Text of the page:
I think it comes from the aftermath of WWII with the US rich and intact while Europe was flattened, and the Marshall Plan to rebuild Europe. Even now that there are few people who actually remember these events, the image of the US as the world’s benefactor lives on.

  9. Yes. Many Americans, Brits, Canadians and Europeans still see Americans that way. Of course some see FDR as the late comer that showed up in the last round of WWII when everybody else was already whooped, and got the yanks to beat their collective chest and declare themselves “winner”.

    I’m not one of them. Whatever it takes in a situation like that. There is no glory. A few years in a mass grave strips away all our reasons for hatred and leaves us all pretty much the same. Nothing but worm food. Anybody who has to look down a hole like that and realize that they might be in there tomorrow would probably be grateful for anything they can get. In a non-optional war there is no “most-helpful”. Everybody gives their best to the effort and to the re-building, or the cycle won’t stop. A brilliant Canadian comic whose name I wish I could remember calls that the farting on your bunkmate principle. Same reason people like Ann Coulter rant about nuking us and then run away like little yappy puppies when we go “Sure, Napoleon. Bring. It.”

    I don’t, however, feel the same way about most of the American-led conflicts after 1962. And I feel strongly that the guys responsible for Haditha and Abu Grebbe should have been dragged to the Hague right along with Slobodan Milosevic and his crew. A war criminal is a war criminal. All those glorious speeches GW tried to sell the public about issues like space travel and Russophobia and everything else that hasn’t been a “hot button” issue since James T. Kirk was Captain of SF just made me (and a HUGE number of Americans–judging from CURRENT SF, pop culture and media) go WTF?!? Is that rube smart enough to be such a good liar–even with professional speech writers?

    Politicians just can’t go trying to restoke the spirit of a rebuilding that takes place after a non-optional war with optional war after optional war. That’s a horrific exploitation of the staring into the mass grave effect. And the planet just can’t sustain the constant barrage. Period. Gaea will shake us off like the parasites we are, and our self-importance will just get fed to the worms. Dare I recite my namesake’s pop-spin on Nietsche “There’s nothing more pathetic than a dead god…”? I’m amazed by how few Americans in the survey realized this, or thought that military spending should be cut.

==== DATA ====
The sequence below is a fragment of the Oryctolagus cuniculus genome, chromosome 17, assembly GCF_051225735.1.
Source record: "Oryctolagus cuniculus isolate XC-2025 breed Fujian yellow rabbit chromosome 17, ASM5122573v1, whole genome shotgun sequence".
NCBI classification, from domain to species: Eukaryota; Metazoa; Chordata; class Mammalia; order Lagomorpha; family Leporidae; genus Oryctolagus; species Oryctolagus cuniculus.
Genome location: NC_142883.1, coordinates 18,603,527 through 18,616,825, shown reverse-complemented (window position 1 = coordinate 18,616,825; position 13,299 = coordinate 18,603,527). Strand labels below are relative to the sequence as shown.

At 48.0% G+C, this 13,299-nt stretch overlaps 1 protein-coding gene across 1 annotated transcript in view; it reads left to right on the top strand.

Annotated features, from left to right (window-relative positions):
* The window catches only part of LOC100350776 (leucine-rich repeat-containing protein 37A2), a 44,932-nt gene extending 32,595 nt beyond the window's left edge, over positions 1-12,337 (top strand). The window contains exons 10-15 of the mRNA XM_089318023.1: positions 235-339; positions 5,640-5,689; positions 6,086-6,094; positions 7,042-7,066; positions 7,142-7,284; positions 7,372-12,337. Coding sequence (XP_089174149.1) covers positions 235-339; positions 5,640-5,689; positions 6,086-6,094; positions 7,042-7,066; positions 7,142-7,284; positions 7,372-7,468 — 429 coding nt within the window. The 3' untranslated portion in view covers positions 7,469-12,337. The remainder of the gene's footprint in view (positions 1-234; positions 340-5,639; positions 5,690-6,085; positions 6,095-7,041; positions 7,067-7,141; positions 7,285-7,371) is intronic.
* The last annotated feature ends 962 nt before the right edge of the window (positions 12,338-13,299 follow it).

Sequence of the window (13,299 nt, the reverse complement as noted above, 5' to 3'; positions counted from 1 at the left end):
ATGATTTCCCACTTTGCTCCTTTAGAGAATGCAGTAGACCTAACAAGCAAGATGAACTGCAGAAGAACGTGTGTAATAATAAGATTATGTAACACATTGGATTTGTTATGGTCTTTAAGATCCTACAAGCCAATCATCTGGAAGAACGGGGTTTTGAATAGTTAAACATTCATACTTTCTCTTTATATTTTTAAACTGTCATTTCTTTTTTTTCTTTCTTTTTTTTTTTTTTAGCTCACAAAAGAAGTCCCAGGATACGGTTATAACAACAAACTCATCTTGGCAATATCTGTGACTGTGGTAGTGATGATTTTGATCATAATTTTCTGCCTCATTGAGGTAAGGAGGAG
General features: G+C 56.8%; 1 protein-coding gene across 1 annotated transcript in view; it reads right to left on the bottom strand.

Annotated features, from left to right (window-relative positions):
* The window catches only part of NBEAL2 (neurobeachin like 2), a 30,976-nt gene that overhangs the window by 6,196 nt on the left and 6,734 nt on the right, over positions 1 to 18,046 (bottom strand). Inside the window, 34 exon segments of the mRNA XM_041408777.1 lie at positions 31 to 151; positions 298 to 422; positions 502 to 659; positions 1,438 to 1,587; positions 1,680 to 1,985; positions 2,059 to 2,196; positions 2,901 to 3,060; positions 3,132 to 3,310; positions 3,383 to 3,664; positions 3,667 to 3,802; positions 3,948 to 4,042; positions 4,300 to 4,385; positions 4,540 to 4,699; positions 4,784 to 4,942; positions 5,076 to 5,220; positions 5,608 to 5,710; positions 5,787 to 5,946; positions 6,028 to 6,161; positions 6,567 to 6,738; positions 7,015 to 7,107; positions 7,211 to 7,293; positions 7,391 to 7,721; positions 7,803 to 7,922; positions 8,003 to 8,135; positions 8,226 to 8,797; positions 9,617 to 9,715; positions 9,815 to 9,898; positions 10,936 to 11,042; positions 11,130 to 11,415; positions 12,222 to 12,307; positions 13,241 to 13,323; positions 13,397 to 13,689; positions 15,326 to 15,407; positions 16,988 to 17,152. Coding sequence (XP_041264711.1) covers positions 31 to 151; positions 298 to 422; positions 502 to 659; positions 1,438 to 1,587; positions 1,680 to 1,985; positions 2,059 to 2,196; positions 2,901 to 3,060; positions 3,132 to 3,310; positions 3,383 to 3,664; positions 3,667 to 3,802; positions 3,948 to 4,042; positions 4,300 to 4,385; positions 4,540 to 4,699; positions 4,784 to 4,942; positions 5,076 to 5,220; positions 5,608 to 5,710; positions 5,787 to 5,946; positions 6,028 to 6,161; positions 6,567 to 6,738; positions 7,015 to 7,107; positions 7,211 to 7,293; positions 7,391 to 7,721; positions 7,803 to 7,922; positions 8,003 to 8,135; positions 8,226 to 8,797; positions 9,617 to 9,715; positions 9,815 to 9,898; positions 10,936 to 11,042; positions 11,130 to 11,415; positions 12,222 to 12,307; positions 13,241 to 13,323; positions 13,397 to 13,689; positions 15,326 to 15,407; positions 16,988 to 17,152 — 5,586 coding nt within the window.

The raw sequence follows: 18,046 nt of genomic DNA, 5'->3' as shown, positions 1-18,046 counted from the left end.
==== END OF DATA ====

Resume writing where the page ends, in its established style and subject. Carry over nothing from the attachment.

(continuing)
Good luck to President O and the administration in trying to re-educate those people. They’re going to need it.

  10. xena, i wonder if this recent propaganda is just another utilisation of the america-the-benefactor belief, rather than a cause of it? seems plausible it’s neocons making use of the fact that, like HE says, americans still think of themselves as ‘saving [europe’s] butts in wwII’ in order to gain popular support for their wars.

  11. Yes, elp. I wrote a few hundred more words to that effect last night. (between 6&7am? Greenwich time) The site’s spam filters are acting up again. The comments were a little dark, but I was trying to be careful not to offend anybody–except Ann Coulter, but she’s twice as offensive as I’ve ever been and she can defend herself.

  12. It is also important to remember that statistics can be manipulated to “prove” most anything you want it to.

  13. sorry about that xena. i *think* i’ve just unspammed your comment…but i don’t see it…erm… i’ll keep trying…

  14. Attributed to Disraeli, Mark Twain and others, the statement that there are “lies, damned lies, and statistics” comes to mind….

  15. Another feature of the US-as-universal-benefactor theme: one of the themes in the ongoing national health insurance debate is the claim that the US does most of the world’s cutting-edge medical research. Point out to conservatives that “socialized medicine” is a lot cheaper than the private insurance scheme in the US and the response is that just as Europeans are free-riders when it comes to defense, relying on the US military to protect them, they’re free-riders on American research.

  16. HEB: I was recently surprised to hear a right-wing commentator assert that Americans, unlike Europeans, are not quitters. What?!? Days later it occurred to me that having socialized anything, as opposed to fighting in the market place, counts as quitting.

    Too bad, though, for all those who can’t compete in the market place: little kids, the disabled, the poor, and so on. Except, of course, for fetuses! Now, have they ever managed a clever PR campaign.

  17. Xena, no (re #12), I meant something much simpler. We should look at the things the politicians don’t argue should be cut. Democrats do occasionally go after some of the various ways in which tax laws protect privilege, which mathematically looks a lot like a government expenditure. I don’t think that Republicans do, since letting the privileged individuals and corporations keep money is supposed to be good for the energy and inventiveness that drives our economy. Unlike education, health care and a solid infrastructure, presumably.

  18. JJ, I was lol at your poke at the “rights for fetuses” campaign. Way to promote assembly line families to treat like mushrooms (BS fed and kept in the dark) for the sake of swallowing up every other commodity fettish object, including war machine driven national pride…etc., etc…

    Thanks for clarifying #12 re #7. I agree. After a year of biz classes, about the time I finally learned to do a decent job of reading a balance sheet, I was quite distressed about all the ways that corporations justify overproduction in the name of tax breaks. That was when I decided that my dissonance disruptors were a little too intense to work in business.

    Too many Americans don’t grasp the difference between Keynesian, socialist and totalitarian practices.